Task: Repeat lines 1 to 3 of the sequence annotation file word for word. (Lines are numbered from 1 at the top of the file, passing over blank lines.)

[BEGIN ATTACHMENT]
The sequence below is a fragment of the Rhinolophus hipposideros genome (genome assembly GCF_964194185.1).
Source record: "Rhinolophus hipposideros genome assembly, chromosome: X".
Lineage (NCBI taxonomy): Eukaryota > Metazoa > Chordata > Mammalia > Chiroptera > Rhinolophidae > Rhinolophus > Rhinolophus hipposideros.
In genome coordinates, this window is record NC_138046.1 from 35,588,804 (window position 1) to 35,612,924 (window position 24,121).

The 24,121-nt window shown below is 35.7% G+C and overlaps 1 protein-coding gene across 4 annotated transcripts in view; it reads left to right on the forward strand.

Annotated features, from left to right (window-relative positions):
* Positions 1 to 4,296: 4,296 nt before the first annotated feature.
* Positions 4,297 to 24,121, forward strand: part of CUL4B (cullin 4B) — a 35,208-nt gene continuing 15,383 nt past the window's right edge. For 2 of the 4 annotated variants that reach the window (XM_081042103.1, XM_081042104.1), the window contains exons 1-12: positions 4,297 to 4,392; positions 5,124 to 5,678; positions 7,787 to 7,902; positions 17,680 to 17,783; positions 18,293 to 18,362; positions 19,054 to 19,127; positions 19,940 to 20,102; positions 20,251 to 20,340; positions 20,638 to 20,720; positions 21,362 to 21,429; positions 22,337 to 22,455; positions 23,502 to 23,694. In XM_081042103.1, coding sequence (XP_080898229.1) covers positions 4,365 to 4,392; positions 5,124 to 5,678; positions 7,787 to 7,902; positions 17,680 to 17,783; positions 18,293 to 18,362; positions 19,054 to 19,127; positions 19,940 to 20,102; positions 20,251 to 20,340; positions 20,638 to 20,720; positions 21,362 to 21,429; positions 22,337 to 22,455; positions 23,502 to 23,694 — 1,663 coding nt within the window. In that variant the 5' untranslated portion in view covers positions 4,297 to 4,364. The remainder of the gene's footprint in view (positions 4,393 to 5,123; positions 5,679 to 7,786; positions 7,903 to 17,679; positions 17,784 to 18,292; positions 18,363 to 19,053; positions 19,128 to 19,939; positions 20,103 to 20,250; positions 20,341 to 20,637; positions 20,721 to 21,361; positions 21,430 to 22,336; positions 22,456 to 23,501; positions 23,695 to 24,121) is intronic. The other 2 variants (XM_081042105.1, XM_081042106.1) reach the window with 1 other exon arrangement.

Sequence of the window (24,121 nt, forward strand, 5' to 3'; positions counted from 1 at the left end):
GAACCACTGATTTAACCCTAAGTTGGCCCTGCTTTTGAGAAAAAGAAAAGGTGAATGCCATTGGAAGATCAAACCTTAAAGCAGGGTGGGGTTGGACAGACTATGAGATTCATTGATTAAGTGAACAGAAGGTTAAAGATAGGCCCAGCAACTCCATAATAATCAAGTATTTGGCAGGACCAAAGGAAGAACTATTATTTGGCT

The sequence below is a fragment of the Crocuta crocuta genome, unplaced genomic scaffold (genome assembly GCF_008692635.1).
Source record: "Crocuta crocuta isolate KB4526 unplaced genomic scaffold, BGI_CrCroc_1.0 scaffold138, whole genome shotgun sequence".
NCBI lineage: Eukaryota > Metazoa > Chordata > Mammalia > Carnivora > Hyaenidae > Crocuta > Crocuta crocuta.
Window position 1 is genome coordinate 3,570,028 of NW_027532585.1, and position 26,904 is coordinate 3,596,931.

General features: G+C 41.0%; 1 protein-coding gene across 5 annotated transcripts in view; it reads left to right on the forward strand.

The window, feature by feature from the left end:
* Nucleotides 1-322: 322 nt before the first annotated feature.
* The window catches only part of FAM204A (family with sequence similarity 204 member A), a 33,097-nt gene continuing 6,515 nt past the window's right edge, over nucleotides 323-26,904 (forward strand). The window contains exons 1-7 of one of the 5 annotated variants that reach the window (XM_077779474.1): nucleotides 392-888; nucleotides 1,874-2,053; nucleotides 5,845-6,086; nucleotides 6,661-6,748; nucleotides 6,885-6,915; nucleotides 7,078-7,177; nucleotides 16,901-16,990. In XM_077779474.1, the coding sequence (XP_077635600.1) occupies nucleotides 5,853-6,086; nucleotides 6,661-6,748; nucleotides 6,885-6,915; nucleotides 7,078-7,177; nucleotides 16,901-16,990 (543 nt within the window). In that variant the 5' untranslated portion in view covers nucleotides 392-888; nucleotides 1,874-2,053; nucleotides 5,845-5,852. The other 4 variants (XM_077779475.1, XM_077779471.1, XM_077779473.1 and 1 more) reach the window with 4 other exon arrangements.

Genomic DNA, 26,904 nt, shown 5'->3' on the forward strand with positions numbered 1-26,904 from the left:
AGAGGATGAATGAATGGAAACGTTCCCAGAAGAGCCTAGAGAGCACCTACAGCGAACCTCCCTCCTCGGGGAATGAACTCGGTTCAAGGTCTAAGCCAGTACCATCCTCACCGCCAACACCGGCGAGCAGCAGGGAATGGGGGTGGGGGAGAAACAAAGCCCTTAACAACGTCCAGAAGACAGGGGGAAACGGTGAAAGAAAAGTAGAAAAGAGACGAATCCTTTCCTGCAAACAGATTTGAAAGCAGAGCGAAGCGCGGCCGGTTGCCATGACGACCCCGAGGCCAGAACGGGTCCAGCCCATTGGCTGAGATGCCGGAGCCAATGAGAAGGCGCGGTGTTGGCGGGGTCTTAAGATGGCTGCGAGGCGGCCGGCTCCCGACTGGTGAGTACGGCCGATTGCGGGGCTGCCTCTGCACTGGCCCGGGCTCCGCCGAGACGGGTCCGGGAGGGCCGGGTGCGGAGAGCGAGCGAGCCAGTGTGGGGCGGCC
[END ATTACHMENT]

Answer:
The sequence below is a fragment of the Rhinolophus hipposideros genome (genome assembly GCF_964194185.1).
Source record: "Rhinolophus hipposideros genome assembly, chromosome: X".
Lineage (NCBI taxonomy): Eukaryota > Metazoa > Chordata > Mammalia > Chiroptera > Rhinolophidae > Rhinolophus > Rhinolophus hipposideros.